Megan Stephens: President & Co-Owner of One of the City’s Most Iconic Brand Agencies

Photo by Aaron Leimkuehler

Women in Business series presented by UMB Women and Wealth

Whenever Megan Stephens is out and about, inevitably she’ll spy a product or brand or two (or ten) that her talented team at Willoughby Design created—including work on the Kansas City streetcars. “When I walk around KC, I see logos we worked on, packaging, billboards,” she says. “I can see the work we’re doing is making our world a better place. And that’s success for me—seeing that work and ultimately having a great team committed to what we do.”

Willoughby Design was nearly 20 years old when Stephens joined the brigade as a fresh-faced account coordinator. Her mentor, Anne Willoughby, opened the design firm in Westport in 1978. “She had a lot of ideas and designs she wanted to do—and didn’t want to do them for other people. She wanted to start her own thing,” says Stephens. “And she was a mom and wanted something flexible.”

Stephens diligently worked her way up the ranks, ultimately becoming the company’s president in 2008. She and her business partner, Nicole Satterwhite, purchased the company in 2016. “Nicole and I have been ‘words and pictures’ for over 20 years,” she says. “She’s the principal over design. I’m managing principal over strategy. Together, we’re yin and yang.”

The company has evolved over the years. They’ve tackled a slew of well-known local and national brands—including Kohl’s, Panera Bread, and Hershey’s—honing their identities. “At our core, we believe great design truly has the power to delight, inspire, and inform the world around us,” she says. “When companies take the time to really understand what their values are and why they exist, that leads to success in both business and culture. When you have a strong brand strategy and strong reason for being, people want to be a part of that. From there, that needs to be communicated—and the best way to do that is through images, storytelling, and design. That’s what we do well and have been doing well for over 40 years—putting it in a language that audiences and customers can be inspired by.”

She has surrounded herself with the perfect team—“the world’s best graphic designers,” she says—and created a loyal culture many companies would be jealous of. “We’re a nimble, small, and close-knit team,” Stephens says. “The culture at Willoughby from Day One was set up so you don’t have to choose between your family and having a business. We’re very family-oriented. We were able to go remote immediately when the pandemic happened. As a team, we value family and watch out for each other. I’m able to be a mom, be part of my family, and do great work with great people.”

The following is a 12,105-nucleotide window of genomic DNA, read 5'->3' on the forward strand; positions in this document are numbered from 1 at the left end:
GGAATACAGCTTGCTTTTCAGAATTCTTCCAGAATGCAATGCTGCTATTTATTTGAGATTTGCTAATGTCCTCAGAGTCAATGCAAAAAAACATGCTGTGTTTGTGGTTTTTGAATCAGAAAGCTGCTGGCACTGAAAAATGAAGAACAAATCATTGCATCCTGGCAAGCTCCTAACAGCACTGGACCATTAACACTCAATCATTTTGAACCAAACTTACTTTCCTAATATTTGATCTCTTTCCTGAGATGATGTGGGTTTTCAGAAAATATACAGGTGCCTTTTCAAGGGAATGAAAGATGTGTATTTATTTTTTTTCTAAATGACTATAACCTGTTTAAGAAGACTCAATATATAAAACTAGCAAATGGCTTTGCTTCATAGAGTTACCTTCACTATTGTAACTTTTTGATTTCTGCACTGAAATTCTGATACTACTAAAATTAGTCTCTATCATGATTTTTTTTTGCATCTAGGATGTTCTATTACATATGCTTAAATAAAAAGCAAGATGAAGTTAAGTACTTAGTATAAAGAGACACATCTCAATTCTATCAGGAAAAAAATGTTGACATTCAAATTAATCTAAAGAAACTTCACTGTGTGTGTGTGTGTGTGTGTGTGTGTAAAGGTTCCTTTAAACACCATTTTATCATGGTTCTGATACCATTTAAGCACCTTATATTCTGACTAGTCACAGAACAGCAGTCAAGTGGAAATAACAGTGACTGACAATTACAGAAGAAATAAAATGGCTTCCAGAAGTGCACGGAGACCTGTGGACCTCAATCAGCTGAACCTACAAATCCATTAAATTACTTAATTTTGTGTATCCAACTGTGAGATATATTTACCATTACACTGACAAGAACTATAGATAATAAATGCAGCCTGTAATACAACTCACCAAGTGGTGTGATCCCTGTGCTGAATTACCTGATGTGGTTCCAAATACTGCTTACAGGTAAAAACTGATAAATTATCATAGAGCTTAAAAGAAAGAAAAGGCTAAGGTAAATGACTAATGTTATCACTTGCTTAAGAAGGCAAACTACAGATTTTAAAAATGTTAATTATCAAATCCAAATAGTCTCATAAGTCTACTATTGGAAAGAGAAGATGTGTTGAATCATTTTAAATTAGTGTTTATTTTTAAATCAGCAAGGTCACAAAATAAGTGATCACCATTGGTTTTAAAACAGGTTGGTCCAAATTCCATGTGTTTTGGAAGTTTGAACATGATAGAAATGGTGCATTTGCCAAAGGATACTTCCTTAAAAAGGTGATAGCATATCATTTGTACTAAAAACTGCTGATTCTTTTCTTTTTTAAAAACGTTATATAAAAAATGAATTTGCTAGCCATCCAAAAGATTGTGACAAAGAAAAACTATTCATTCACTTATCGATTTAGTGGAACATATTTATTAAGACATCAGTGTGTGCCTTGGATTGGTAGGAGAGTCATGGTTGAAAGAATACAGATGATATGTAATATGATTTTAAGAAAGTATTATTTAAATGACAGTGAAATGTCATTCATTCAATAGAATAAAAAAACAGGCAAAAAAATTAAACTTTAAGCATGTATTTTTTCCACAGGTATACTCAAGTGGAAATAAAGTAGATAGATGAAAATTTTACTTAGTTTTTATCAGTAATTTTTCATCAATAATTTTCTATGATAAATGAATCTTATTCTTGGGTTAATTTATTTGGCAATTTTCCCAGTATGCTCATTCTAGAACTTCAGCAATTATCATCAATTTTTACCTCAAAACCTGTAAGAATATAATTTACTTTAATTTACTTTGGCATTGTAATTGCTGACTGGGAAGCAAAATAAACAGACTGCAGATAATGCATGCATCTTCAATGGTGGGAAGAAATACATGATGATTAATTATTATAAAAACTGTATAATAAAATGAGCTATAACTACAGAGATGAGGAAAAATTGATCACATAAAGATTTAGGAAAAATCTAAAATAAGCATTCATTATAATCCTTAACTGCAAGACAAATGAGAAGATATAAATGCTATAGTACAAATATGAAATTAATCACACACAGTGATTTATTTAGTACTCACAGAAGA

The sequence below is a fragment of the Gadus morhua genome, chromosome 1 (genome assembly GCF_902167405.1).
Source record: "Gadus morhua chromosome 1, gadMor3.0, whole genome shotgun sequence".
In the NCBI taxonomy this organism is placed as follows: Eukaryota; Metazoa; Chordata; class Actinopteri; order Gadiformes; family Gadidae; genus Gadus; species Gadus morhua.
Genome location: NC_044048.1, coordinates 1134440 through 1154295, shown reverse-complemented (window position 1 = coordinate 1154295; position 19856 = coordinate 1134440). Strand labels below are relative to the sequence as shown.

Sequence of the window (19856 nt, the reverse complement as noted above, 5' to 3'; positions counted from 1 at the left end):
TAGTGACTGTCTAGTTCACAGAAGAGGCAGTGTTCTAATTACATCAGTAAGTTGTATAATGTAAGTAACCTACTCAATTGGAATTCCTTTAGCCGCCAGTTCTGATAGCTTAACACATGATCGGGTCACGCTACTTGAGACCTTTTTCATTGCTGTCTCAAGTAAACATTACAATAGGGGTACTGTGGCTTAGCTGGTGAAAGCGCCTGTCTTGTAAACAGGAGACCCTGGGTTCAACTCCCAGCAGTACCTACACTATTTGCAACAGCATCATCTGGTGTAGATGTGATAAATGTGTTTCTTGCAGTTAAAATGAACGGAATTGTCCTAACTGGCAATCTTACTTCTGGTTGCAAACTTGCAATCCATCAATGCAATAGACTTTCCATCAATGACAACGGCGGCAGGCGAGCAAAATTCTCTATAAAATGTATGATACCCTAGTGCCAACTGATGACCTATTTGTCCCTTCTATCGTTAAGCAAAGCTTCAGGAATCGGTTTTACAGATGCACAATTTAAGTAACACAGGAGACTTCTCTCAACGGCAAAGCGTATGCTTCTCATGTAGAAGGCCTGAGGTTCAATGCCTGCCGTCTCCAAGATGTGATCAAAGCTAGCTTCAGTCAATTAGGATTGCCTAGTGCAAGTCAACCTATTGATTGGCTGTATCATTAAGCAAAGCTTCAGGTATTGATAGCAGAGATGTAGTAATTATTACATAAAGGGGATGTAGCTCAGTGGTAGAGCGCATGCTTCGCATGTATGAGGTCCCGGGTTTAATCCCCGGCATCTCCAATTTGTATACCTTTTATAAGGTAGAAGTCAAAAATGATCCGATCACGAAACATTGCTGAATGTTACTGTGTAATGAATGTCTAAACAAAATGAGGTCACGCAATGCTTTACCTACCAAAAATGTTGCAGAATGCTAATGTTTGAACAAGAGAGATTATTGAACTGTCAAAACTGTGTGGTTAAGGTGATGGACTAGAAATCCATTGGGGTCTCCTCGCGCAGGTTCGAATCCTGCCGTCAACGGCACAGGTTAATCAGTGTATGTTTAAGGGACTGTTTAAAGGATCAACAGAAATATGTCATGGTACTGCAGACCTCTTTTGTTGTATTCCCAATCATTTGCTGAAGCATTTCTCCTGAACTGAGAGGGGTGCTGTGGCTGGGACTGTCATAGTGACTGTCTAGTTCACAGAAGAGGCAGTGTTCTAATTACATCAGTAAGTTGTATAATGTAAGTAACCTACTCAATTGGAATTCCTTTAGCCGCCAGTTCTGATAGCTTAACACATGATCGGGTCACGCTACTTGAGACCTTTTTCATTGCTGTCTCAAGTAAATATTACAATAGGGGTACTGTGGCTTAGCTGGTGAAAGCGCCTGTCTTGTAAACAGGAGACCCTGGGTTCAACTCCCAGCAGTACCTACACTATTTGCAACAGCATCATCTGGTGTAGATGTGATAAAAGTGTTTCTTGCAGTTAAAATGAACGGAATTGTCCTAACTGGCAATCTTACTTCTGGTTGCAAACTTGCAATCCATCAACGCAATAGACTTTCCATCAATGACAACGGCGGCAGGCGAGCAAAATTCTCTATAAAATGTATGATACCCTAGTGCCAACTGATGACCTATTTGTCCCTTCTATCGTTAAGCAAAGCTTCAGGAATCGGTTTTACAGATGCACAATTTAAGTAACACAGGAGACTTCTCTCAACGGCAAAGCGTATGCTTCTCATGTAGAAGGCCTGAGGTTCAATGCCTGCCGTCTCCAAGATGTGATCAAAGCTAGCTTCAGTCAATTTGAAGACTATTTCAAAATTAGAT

Continuing the legacy of being a woman-helmed company is important to Stephens, who says she is forever inspired by her mom. “She’s an amazing artist. I grew up around creativity my whole life,” she says. “I was always told I could do whatever I wanted to do and follow my dreams. That was a great foundation. And when I met Anne, she was all about girl power,” says Stephens. “I knew immediately it would be a great place for me to work. I started as an account coordinator and now I own the company. I’ve been fortunate to be surrounded by women who are mentors and want to support other women.

In the spirit of philanthropy, the civic-minded team at Willoughby Design does about 20 percent of their work pro bono. “It’s very much been focused on women, children, and community,” says Stephens, who mentions many team members serve on boards and volunteer.

And when it came time for the company to rebrand itself in 2017, they picked an easily recognizable icon—one that would create plenty of buzz, so to speak. “We made the change to our bee since we’ve always been called the bees because of the Willough-Bees. Plus, with the culture of the hive, the way bees work together and being female-centric, it just made sense with our brand. By relaunching a communal brand around the bee community, it was a symbol that we’re moving to the next generation.”

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